Understanding empathy in text dialogue data is a difficult, yet critical, skill for effective human-machine interaction. In this work, we ask whether systems are making meaningful progress on this challenge. We consider a simple model that checks if an input utterance is similar to a small set of empathetic examples. Crucially, the model does not look at what the utterance is a response to, i.e., the dialogue context. This model performs comparably to other work on standard benchmarks and even outperforms state-of-the-art models for empathetic rationale extraction by 16.7 points on T-F1 and 4.3 on IOU-F1. This indicates that current systems rely on the surface form of the response, rather than whether it is suitable in context. To confirm this, we create examples with dialogue contexts that change the interpretation of the response and show that current systems continue to label utterances as empathetic. We discuss the implications of our findings, including improvements for empathetic benchmarks and how our model can be an informative baseline.
Many statistical models have high accuracy on test benchmarks, but are not explainable, struggle in low-resource scenarios, cannot be reused for multiple tasks, and cannot easily integrate domain expertise. These factors limit their use, particularly in settings such as mental health, where it is difficult to annotate datasets and model outputs have significant impact. We introduce a micromodel architecture to address these challenges. Our approach allows researchers to build interpretable representations that embed domain knowledge and provide explanations throughout the model’s decision process. We demonstrate the idea on multiple mental health tasks: depression classification, PTSD classification, and suicidal risk assessment. Our systems consistently produce strong results, even in low-resource scenarios, and are more interpretable than alternative methods.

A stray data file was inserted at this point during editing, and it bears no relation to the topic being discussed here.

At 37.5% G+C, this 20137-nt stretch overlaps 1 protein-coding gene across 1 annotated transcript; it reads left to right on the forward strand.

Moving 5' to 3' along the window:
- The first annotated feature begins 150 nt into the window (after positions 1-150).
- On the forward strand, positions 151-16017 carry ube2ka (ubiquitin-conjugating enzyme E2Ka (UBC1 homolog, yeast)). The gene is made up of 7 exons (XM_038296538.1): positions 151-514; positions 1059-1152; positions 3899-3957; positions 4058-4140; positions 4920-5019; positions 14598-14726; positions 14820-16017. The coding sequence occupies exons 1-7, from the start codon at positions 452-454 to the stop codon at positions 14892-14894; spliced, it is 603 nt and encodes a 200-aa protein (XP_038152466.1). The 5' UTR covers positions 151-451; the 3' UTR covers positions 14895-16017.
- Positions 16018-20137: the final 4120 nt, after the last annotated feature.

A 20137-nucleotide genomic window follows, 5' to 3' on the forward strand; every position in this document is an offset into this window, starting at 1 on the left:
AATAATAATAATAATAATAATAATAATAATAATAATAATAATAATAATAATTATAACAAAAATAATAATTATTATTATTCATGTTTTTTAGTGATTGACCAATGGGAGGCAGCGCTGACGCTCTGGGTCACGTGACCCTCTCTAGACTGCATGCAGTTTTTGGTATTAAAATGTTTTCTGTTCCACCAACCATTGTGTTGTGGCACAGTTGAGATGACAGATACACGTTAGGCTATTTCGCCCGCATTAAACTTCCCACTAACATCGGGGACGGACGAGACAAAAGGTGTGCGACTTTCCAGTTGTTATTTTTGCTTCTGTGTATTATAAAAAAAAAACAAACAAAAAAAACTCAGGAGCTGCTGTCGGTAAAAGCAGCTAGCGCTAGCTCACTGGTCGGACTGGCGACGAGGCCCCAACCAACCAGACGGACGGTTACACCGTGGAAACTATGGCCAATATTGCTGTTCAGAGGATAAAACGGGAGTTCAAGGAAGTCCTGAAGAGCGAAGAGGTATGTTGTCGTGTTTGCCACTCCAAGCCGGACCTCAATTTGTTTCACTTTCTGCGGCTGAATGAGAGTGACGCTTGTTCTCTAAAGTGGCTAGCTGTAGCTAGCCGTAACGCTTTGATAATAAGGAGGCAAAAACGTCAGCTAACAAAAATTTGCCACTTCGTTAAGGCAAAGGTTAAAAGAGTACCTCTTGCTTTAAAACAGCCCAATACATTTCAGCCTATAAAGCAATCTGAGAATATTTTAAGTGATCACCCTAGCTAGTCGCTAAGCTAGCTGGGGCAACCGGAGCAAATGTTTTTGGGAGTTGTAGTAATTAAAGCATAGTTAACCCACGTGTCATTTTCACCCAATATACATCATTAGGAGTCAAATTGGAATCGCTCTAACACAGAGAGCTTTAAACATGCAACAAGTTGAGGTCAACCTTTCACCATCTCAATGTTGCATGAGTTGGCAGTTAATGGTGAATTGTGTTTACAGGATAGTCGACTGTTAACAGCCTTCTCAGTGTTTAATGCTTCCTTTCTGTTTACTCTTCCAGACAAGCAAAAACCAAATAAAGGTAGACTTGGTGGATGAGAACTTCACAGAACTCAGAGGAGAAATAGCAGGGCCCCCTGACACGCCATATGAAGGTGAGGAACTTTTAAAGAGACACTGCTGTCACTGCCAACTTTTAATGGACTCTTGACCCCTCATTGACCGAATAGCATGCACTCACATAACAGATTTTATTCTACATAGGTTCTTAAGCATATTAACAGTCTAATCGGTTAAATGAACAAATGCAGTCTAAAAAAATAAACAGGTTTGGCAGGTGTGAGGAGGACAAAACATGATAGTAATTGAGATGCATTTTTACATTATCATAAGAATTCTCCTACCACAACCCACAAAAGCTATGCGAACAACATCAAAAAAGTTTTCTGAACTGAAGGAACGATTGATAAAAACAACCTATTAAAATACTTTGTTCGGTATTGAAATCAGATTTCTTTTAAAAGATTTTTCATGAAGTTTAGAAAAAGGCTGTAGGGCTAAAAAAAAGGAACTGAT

The ongoing COVID-19 pandemic has raised concerns for many regarding personal and public health implications, financial security and economic stability. Alongside many other unprecedented challenges, there are increasing concerns over social isolation and mental health. We introduce Expressive Interviewing – an interview-style conversational system that draws on ideas from motivational interviewing and expressive writing. Expressive Interviewing seeks to encourage users to express their thoughts and feelings through writing by asking them questions about how COVID-19 has impacted their lives. We present relevant aspects of the system’s design and implementation as well as quantitative and qualitative analyses of user interactions with the system. In addition, we conduct a comparative evaluation with a general purpose dialogue system for mental health that shows our system potential in helping users to cope with COVID-19 issues.
We introduce a new dataset consisting of natural language interactions annotated with medical family histories, obtained during interactions with a genetic counselor and through crowdsourcing, following a questionnaire created by experts in the domain. We describe the data collection process and the annotations performed by medical professionals, including illness and personal attributes (name, age, gender, family relationships) for the patient and their family members. An initial system that performs argument identification and relation extraction shows promising results – average F-score of 0.87 on complex sentences on the targeted relations.